Based: 1972, Vancouver
Years Most Active: 1973-1979
– Randy Bachman (vocals, lead guitar)
– C. Fred Turner (bass, vocals)
– Tim Bachman (guitar, vocals; 1973-4)
– Robbie Bachman (drums, backing vocals)
– Blair Thornton (lead guitar, backing vocals; replaced Tim Bachman in 1974)
– #1 Hit in 20 countries around the world, including Canada and the U.S.
– 4th biggest song of the year in Canada
– Juno Award for Song of the Year
Other Big Hits:
“Let It Ride“, 1974 <#3, RPM>
“Takin’ Care of Business“, 1974 <#3 RPM>
“Hey You“, 1975 <#1, RPM>
“Roll On Down The Highway“, 1975 <#4, RPM>
– 7 JUNO Awards.
– 5 Platinum Albums.
– 11 Top 40 hits (RPM)
– Induction into the Music Hall of Fame, 2014
One of the biggest rock bands in Canadian history, Bachman-Turner Overdrive, was an offshoot of The Guess Who. At the peak of the latter’s success, lead guitarist Randy Bachman left the band and reunited with former Expressions and Guess Who Member Chad Allen. Needing a drummer, Randy recruited his little brother Robin (“Robbie”) and the trio initially called themselves Brave Belt. Heading into the studio to record a country-rock album, they chanced upon bassist C. Fred Turner and became a quartet. They recorded two albums in the early 70s and scored a minor hit: “Dunrobin’s Gone”.
By 1972, the band was shifting into a heavier sound, especially with Turner’s gritty truck driver vocals. This new direction found itself at odds with Chad Allen’s vision of the group and he departed. They were now thousands of dollars in debt, frustrated by their lack of success, wondering whether they should relocate and reinvent themselves. On the road, they stopped for gas and food at a truck stop outside of Windsor, Ontario, one day, and came across the chief magazine (at the time) of the trucking industry—Overdrive. They wrote down the band’s new name on a napkin—Bachman-Turner Overdrive—and had a new vision for where they wanted to go musically. They replaced Allen with another brother of Randy’s—Tim—and began recording demo tapes and touring across the country.
While in Alberta, they bumped into booking agent Bruce Allen, the man who’s, since, managed such artists as Northern Lights, Bryan Adams, and, more recently, Michael Bublé. He suggested they relocate to Vancouver. They settled in a modest studio above a muffler shop in the city and Randy began sending demo tapes to various record labels in the U.S. and Canada. They were turned down by 22 labels before being singed by Charlie Fach of Mercury Records. It happened by pure chance as King Biscuit reports:
Charlie Fach of Mercury Records returned to his office after a trip to France to find a stack of unplayed demo tapes waiting on his desk. Wanting to start completely fresh, he took a trash can and slid all the tapes into it except one, which missed the can and fell onto the floor. Fach then picked up the tape and noticed Bachman’s name on it. He remembered talking to him the previous year and had told Bachman that if he ever put a demo together to send it to him. While playing the first song … “Gimme Your Money Please”, Fach called Bachman to tell him that he wanted to sign the band.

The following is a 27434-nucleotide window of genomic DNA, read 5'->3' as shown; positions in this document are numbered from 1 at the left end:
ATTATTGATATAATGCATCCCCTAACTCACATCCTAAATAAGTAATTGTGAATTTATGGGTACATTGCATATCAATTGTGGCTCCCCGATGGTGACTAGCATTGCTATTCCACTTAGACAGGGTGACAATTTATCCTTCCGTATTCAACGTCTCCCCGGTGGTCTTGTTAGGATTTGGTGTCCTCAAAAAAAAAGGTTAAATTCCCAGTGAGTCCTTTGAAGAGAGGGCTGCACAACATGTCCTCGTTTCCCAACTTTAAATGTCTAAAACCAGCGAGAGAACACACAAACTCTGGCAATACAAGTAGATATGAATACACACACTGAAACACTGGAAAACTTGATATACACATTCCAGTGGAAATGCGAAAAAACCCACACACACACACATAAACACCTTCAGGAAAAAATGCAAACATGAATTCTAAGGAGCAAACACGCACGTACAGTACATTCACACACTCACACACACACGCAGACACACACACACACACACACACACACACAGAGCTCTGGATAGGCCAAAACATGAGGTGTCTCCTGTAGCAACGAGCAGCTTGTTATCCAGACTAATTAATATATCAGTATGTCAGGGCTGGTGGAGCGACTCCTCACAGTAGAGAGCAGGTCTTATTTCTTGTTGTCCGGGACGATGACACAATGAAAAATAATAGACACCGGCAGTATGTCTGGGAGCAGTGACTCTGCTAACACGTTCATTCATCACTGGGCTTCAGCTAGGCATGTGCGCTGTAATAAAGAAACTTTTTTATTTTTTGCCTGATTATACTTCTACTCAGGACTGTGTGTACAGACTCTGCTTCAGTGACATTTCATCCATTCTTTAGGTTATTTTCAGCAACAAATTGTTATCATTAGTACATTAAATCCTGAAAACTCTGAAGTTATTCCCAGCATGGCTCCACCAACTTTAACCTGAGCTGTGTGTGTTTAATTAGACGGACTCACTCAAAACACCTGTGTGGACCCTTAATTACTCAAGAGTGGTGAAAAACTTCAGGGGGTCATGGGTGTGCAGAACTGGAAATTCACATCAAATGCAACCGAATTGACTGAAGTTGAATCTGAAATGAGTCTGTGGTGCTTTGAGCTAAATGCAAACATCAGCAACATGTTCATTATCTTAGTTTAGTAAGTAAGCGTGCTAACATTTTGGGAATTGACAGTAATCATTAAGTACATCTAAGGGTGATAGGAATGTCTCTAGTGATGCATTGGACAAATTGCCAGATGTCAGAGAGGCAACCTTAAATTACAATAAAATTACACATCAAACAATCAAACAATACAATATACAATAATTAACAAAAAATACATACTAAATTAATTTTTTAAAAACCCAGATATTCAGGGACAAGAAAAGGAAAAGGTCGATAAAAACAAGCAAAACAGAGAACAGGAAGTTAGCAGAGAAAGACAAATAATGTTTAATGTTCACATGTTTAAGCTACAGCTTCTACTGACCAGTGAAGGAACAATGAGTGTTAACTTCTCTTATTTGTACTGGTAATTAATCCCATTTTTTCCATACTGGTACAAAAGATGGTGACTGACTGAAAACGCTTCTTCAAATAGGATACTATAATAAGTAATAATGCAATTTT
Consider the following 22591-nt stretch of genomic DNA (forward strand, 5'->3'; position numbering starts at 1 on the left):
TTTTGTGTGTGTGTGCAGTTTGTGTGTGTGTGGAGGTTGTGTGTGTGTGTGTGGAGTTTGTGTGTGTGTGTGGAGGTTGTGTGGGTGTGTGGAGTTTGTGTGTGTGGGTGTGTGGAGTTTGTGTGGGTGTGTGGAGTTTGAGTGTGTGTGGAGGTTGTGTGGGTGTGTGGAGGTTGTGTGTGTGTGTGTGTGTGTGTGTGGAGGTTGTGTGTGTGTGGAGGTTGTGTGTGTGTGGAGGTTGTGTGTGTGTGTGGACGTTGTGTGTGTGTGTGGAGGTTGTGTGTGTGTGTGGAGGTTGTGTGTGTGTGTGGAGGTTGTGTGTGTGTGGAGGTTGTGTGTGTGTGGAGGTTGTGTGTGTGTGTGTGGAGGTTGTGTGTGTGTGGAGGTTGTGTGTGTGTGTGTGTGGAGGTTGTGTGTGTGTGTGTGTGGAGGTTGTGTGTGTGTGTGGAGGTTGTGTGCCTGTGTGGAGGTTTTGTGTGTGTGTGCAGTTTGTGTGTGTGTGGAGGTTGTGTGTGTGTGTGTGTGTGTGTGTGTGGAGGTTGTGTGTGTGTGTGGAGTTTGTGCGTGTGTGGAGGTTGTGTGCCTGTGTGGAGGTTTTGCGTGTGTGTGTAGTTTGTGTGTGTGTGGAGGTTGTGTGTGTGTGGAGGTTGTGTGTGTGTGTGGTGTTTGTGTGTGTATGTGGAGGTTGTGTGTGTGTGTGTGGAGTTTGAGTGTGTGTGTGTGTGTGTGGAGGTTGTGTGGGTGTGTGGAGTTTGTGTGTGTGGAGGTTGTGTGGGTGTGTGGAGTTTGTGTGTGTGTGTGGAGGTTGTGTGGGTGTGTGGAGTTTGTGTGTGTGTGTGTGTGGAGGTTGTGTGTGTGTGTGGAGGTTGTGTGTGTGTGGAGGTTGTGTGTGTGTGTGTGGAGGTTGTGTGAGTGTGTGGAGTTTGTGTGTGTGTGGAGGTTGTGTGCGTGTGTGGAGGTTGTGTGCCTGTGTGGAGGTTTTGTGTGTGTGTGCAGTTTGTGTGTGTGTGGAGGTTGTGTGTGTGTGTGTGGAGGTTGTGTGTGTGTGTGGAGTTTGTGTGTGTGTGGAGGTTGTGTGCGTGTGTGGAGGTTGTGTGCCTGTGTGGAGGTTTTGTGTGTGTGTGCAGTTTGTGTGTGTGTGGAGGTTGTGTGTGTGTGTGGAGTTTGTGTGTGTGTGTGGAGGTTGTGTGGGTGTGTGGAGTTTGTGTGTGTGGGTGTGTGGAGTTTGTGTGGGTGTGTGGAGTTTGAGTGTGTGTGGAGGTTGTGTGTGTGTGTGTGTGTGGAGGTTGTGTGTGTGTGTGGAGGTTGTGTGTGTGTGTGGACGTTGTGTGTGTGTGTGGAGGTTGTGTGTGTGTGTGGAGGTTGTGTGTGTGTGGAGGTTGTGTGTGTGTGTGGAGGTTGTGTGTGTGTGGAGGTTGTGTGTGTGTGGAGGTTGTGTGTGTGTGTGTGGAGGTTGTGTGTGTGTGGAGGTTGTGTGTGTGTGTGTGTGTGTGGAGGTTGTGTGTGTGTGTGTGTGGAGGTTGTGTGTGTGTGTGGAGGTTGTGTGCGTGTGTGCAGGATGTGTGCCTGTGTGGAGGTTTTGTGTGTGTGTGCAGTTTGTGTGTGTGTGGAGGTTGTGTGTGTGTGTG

Bachman invited Bruce Allen to become the band’s manager, and they flew to Chicago to meet with Fach. Mercury took issue with the group’s new name which they said was too long. Randy suggested B.T.O. to which Fach agreed. For their debut album, it was Robbie who came up with the distinctive gear logo which was sculpted by Parviz Sardighan, featured on the album cover.
They released three singles which did nothing, but radio picked up their “Blue Collar” which became their first hit peaking at #21 on the RPM charts in 1973. The album managed to stay in the charts for 68 weeks. B.T.O. saw its big breakthrough with its second album, Bachman Tuner Overdrive II, released the same year. The singles “Let It Ride” and the anthemic “Takin’ Care of Business” drove the album into the #4 position on the U.S. Billboard charts. With their success, they felt they needed to replace Tim and enlisted Blair Thornton.
They never dreamed what would happen with their next album, Not Fragile (1974). Single “You Ain’t Seen Nothin’ Yet” raced up to the top of the charts in 20 countries around the world, becoming a million-seller, and the album topped the Billboard charts. The follow-up single “Roll On Down the Highway” peaked at #4. 1975′s Four Wheel Drive, made the Top 5, went platinum and provided the hit single “Hey You”. B.T.O. was so big by this point that Elvis Presley invited them down to Las Vegas to hang out. He was a big fan of their “Takin’ Care of Business”.
The group revisited their jazzy blues roots on their fifth album, Head On. Little Richard assisted on the piano rocker “Take It Like a Man” and Randy created one of his finest moments, echoing his Guess Who era, “Come Undone”, with the intricate and mellow “Looking Out For #1″.
Bachman-Turner Overdrive was, by now, experiencing internal conflicts stemming from power struggles over song representation, and their sixth album Freeways garnered little radio interest. Mercury panicked and released both Live and Greatest Hits albums, and then, Randy left the band. He was replaced and the group trucked on with a couple of new albums in the late-70s but had no further success and ran out of gas. To date, total worldwide sales of B.T.O. releases are estimated at over 20 million. Randy Bachman is still active in the music business and has worked on a number of projects since. Many of the band’s songs still receive frequent airplay on radio stations. Fans of the group are known as “gearheads”.
Bachman-Turner Overdrive was inducted into the Music Hall of Fame in 2014.